Reading these statutes together and considering our prior case law, we reject State Farm's argument and adopt the views offered by Bryant. First, State Farm's reading of section 13-6-311 would violate our well settled rules of statutory interpretation by negating the legislature's intent in passing section 13-16-103 — waiving for indigent parties court costs in all courts, trial as well as appellate. As we said in Bell, "we find nothing in the text or purpose of C.R.C.P. 411(a) [and section 13-6-311] to indicate a judicial policy contrary to the legislative policy expressed by section 13-16-103(1)." See 918 P.2d at 1127. Thus, State Farm's interpretation ignores this clear legislative intent. Moreover, State Farm's interpretation would render section 13-6-311 internally inconsistent because indigent plaintiffs could appeal without posting a cost bond, whereas indigent defendants could not prosecute the very same appeal unless first posting a judgment bond.
Most fundamentally, however, State Farm's argument fails because a judgment bond is not a third-party cost paid to a third party, like a reporter fee or a witness fee, which cannot be waived by the court. Rather, it is only a deposit with the court to stay the execution of the judgment ordered below. As Bryant freely concedes, an indigent defendant whose judgment bond requirement is waived will not enjoy the benefit of posting a judgment bond — that the execution of the judgment is stayed pending the disposition of the appeal. As a result, that indigent party would risk that the judgment will be executed while the case is still on appeal. However, an indigent party's inability to post a judgment bond does not determine whether that party is allowed to pursue the appeal in the first place. Put another way, the judgment bond, although required if a defendant wants to stay an adverse judgment while appealing from the county court, is not a condition precedent to proceeding with the appeal itself.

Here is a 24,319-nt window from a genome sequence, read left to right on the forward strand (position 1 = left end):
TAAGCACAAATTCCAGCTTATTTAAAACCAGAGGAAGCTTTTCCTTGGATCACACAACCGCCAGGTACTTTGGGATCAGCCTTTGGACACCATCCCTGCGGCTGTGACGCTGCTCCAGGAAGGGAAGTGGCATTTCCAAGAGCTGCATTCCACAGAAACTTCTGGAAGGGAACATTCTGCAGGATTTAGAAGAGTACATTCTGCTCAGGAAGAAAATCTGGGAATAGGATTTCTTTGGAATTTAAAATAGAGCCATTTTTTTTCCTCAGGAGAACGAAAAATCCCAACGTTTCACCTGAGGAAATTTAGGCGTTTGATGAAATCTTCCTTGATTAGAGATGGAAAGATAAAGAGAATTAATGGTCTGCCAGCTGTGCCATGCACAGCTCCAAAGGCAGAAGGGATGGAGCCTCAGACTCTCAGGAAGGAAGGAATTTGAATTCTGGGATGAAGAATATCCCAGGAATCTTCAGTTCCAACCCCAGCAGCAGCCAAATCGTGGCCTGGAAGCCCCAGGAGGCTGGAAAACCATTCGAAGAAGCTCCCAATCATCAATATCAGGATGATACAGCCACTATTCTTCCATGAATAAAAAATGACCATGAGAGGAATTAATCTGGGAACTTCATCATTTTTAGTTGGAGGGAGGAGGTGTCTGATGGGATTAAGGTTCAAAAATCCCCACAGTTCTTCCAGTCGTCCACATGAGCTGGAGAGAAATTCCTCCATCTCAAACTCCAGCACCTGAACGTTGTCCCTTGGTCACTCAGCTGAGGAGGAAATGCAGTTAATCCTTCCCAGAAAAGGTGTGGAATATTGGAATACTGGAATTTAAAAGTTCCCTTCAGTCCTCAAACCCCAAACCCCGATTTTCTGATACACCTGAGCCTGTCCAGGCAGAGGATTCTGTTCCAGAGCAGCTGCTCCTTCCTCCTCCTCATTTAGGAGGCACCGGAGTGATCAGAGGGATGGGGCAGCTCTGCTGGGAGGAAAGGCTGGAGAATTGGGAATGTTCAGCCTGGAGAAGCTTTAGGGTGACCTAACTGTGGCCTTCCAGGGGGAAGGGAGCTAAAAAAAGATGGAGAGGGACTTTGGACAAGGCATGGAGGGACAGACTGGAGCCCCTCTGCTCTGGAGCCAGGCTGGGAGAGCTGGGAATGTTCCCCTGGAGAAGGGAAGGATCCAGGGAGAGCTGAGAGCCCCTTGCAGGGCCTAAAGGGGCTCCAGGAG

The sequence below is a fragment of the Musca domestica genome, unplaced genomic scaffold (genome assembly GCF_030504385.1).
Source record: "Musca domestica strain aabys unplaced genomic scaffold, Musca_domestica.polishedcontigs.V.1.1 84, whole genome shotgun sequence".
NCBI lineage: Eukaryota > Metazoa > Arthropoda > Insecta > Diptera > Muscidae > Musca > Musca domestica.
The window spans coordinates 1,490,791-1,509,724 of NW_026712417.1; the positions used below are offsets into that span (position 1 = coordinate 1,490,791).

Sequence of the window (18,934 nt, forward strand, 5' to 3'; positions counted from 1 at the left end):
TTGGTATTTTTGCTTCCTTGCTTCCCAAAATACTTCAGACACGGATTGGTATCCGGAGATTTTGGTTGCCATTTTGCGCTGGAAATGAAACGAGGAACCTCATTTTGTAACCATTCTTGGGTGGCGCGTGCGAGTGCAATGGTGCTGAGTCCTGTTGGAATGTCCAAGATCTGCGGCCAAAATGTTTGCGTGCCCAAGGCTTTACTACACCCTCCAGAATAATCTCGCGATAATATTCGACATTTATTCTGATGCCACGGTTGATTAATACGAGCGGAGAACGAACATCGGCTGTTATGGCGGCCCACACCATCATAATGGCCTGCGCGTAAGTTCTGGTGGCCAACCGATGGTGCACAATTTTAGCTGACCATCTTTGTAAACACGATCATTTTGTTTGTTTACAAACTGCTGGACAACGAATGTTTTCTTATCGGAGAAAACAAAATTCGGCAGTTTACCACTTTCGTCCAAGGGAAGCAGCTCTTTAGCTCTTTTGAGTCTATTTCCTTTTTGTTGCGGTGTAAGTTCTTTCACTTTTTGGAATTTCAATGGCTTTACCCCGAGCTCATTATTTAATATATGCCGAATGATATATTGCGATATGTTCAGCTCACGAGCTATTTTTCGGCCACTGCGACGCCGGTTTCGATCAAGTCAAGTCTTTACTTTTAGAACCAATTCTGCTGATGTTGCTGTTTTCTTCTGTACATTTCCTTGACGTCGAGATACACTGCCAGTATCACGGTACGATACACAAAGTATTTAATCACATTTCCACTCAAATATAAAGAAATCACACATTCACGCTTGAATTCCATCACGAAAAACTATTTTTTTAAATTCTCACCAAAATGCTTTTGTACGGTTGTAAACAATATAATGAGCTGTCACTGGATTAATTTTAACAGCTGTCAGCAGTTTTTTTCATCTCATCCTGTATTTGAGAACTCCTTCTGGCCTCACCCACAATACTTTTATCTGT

B. Consistency with Other Colorado Case Law
Our conclusion today has ample support in prior Colorado appellate proceedings concerning fees, such as judgment bonds, that the appellant is required to pay before being able to pursue an appeal. Most significant is the analysis of supersedeas bonds, the judgment bonds required by the court of appeals to appeal from the district court. Elsewhere, our analyses of appellate rules in tax, child custody, and workers' compensation cases, as well as cases involving nonresident plaintiffs, are consistent with our holding today waiving the judgment bond requirement for indigent parties despite seemingly mandatory statutory language.